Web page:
Take the "Sting" out of Your Water Feature Take the "Sting" out of Your Water Feature

Water gardens make a great addition to any backyard by offering a relaxing place to sit back and bond with nature. However, many people are worried about building their own water garden because of their concern it could become a breeding ground for mosquitos, who in addition to being a stinging nuisance, can carry and transmit diseases like the West Nile virus. Fortunately, once you understand a little more about mosquitos there are a number of ways you can control them so you can safely enjoy your own water garden.

A little background on mosquitos

  • Mosquitos lay their eggs in water, but the water must be still and even better, stagnant. This is because newly hatched mosquitos, need to rest on the water surface before they can fly away. So, if the water is moving, females won't lay their eggs there.
  • As little as a tablespoon of still water is all a colony of mosquitos need to lay eggs and reproduce.
  • Although it may not seem like it,there are actually numerous natural insect and animal predators that live on mosquito larvae and will control mosquito populations.

Controlling mosquitos in and around your water feature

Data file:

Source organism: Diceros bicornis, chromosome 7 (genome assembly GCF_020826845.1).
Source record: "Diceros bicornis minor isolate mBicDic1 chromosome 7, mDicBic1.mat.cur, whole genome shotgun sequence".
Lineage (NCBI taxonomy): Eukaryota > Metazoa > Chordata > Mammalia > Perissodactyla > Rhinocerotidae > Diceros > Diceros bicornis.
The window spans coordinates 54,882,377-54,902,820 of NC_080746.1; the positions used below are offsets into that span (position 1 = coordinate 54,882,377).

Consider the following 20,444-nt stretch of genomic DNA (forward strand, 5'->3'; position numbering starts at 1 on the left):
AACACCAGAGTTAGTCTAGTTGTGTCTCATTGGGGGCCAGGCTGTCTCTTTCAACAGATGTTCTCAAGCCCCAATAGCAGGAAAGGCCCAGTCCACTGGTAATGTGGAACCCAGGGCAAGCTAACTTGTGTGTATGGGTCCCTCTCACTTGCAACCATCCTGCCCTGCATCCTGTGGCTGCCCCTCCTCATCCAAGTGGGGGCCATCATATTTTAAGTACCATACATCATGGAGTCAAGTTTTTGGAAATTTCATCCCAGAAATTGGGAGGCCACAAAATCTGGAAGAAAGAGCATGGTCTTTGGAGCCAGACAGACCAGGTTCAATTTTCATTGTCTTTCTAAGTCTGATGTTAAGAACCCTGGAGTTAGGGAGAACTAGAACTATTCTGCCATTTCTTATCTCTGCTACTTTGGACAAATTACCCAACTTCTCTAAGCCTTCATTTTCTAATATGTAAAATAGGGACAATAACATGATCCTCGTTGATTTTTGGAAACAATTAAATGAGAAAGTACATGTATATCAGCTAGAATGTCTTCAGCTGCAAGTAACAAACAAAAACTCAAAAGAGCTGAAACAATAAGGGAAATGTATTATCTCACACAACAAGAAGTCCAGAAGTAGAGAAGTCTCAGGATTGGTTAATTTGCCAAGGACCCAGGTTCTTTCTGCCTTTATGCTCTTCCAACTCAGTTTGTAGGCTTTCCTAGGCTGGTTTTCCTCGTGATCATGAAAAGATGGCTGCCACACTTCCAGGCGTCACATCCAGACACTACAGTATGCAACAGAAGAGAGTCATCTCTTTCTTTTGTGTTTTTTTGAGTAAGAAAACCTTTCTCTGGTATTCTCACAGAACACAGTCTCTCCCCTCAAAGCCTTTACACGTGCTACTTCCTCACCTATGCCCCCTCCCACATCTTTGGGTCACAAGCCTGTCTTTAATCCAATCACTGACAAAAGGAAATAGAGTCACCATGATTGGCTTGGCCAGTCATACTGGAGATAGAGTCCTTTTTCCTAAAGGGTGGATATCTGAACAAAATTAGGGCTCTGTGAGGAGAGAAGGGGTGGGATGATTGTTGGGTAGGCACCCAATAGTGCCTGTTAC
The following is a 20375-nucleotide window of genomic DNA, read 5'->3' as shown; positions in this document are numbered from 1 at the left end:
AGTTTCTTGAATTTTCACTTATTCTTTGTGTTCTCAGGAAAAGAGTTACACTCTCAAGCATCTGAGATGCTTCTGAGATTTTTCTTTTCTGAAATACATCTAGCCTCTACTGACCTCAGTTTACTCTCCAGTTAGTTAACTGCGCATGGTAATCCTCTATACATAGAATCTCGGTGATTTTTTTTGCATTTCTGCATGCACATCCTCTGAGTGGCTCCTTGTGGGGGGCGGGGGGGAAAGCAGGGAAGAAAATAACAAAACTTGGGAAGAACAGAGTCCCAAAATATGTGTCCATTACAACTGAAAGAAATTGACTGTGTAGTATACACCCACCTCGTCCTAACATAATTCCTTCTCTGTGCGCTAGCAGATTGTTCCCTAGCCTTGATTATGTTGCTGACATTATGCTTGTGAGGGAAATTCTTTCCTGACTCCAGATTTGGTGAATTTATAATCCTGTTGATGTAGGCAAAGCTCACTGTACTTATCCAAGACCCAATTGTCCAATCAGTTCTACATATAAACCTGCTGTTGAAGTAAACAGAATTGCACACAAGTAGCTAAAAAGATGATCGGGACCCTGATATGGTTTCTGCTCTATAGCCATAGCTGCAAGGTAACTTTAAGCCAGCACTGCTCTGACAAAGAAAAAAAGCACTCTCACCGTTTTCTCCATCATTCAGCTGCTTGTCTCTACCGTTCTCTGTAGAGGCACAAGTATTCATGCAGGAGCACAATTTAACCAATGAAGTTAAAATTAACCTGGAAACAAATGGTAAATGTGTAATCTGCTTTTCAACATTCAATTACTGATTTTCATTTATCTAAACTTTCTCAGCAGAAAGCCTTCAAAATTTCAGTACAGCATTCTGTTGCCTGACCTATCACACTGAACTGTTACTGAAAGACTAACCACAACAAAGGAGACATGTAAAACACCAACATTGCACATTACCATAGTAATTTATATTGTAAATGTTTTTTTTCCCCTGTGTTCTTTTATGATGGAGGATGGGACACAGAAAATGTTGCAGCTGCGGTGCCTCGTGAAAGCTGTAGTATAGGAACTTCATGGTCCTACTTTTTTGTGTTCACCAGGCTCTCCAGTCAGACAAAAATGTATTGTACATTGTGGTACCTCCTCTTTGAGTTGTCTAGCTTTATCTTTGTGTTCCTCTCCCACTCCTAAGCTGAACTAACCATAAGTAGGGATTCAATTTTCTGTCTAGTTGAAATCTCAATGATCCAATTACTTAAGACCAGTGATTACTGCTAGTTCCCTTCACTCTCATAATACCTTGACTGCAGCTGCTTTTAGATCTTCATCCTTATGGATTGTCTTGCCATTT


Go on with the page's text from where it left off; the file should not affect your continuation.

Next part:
• Since mosquitos need very little water, it's important you eliminate any of their potential breeding grounds. Discarded pots, old tires,bird baths or even a tarp with a depression in it can all hold more than enough water for mosquitos to thrive in so your first step is to make they are emptied.
  • Install a small pump to recirculate and ensure the water in your water feature is moving. It doesn't take much surface movement to discourage females from laying their eggs in your pond. If you don't want to go to the expense of install a pump, you can even use a hose to move the surface water and spray around the edges once a week since it takes seven days for mosquito larvae to hatch.
  • Add some fish to your pond. Many types of fish such as goldfish, guppies and pup fish (killifish.) will eat mosquito larvae.
  • Dragon fly larvae (also called nymphs) eat mosquito larvae as a staple of their diet, so adding some to your pond will virtually eliminate the mosquitos. Even better, dragon fly nymphs stay in the larvae stage of their life for up to two years and will continue to eat mosquito larvae all that time. Dragon fly larvae are sometimes available at bait stores or you can gather some yourself by dragging a small mesh insect net through still water pools in nearby streams.
  • Toads are another way to naturally control mosquitos if you can attract them to your garden. A single toad will consume hundreds of mosquitos in one night and their tadpoles will feed on mosquito larvae as well.
  • Adding Bti (a bacteria that occurs naturally in soil and is harmless to fish, birds, mammals, and insects other than mosquitos and black flies) to your pond will kill mosquito larvae after they eat it. Bti is available under various brand names including Mosquito Bits and Mosquito Dunks.

Create Backyard Water Feature | Take Sting Out of Backyard Water Feature

Murray Anderson is an experienced freelance writer whose work has appeared on numerous web sites, as well as in newspapers and books in both the US and Canada. He has been quoted as an expert on home related topics in numerous publications including the Wall Street Journal.

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